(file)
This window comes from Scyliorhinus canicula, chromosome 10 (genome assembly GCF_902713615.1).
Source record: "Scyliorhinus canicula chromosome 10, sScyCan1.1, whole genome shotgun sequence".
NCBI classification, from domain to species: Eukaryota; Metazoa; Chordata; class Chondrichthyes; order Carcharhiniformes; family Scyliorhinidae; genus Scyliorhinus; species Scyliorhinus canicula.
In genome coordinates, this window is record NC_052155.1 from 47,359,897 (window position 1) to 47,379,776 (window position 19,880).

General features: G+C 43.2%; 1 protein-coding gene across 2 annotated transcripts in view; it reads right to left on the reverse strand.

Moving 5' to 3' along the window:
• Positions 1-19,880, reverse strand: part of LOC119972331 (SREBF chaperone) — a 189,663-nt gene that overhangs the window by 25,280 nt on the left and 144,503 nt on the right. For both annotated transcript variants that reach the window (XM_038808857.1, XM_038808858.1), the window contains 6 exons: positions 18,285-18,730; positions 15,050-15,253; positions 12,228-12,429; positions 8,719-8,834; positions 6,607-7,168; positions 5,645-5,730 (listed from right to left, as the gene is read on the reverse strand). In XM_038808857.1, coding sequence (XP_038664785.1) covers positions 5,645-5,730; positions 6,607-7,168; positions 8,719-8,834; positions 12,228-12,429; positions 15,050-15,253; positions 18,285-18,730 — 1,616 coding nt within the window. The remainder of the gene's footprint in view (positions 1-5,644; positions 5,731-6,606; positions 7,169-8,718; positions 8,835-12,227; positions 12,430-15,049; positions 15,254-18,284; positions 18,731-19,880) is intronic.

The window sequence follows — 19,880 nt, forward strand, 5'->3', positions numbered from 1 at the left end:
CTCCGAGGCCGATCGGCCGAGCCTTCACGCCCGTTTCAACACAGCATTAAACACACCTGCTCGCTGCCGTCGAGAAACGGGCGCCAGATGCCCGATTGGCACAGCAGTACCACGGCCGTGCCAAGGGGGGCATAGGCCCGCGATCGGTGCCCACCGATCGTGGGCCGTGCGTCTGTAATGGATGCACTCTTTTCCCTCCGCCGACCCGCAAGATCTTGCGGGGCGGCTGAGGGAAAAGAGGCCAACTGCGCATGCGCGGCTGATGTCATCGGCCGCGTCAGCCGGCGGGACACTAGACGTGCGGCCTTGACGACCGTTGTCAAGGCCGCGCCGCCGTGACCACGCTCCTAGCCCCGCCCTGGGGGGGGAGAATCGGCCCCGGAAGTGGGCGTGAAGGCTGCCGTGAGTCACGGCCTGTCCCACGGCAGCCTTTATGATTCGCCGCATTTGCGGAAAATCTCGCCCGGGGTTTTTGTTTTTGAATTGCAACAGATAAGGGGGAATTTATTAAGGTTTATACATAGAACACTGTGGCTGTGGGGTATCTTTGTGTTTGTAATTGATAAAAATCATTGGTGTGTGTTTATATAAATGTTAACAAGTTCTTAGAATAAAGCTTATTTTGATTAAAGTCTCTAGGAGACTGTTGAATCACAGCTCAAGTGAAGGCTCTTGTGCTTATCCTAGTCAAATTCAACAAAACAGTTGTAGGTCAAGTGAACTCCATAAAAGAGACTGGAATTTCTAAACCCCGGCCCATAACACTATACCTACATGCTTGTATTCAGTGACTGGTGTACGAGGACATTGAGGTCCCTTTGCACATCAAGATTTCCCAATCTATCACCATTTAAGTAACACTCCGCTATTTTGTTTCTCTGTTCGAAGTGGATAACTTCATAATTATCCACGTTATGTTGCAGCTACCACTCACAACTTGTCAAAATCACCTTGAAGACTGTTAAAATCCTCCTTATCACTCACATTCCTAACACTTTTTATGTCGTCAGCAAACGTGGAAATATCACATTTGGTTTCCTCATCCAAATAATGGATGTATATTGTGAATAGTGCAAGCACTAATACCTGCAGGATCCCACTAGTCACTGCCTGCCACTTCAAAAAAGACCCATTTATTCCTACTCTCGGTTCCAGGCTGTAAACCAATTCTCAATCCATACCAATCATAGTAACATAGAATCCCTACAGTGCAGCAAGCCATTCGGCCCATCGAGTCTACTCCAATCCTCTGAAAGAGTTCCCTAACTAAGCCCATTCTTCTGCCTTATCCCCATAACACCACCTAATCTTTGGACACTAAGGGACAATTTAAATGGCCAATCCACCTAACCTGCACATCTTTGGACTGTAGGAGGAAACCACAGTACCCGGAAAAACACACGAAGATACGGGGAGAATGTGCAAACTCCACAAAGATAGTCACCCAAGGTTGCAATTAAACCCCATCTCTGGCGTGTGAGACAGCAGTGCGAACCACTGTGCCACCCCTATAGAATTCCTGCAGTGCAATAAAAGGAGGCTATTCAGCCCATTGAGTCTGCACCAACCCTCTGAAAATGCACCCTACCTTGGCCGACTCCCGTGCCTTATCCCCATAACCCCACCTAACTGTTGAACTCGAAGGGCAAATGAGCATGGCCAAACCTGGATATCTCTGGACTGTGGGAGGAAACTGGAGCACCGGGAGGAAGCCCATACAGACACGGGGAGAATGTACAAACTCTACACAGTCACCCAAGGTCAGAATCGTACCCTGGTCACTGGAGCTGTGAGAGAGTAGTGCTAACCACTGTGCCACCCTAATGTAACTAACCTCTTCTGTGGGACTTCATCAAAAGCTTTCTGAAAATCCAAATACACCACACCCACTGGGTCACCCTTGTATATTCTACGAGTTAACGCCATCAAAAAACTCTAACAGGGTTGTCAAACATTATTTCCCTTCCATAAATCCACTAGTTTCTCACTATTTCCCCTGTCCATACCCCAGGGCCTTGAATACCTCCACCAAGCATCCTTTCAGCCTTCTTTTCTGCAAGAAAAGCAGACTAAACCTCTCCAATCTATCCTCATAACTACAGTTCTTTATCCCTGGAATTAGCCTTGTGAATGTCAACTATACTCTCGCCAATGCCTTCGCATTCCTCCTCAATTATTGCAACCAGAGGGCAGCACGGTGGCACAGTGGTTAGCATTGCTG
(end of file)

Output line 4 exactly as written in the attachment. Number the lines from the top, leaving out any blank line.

In genome coordinates, this window is record NC_052155.1 from 47,359,897 (window position 1) to 47,379,776 (window position 19,880).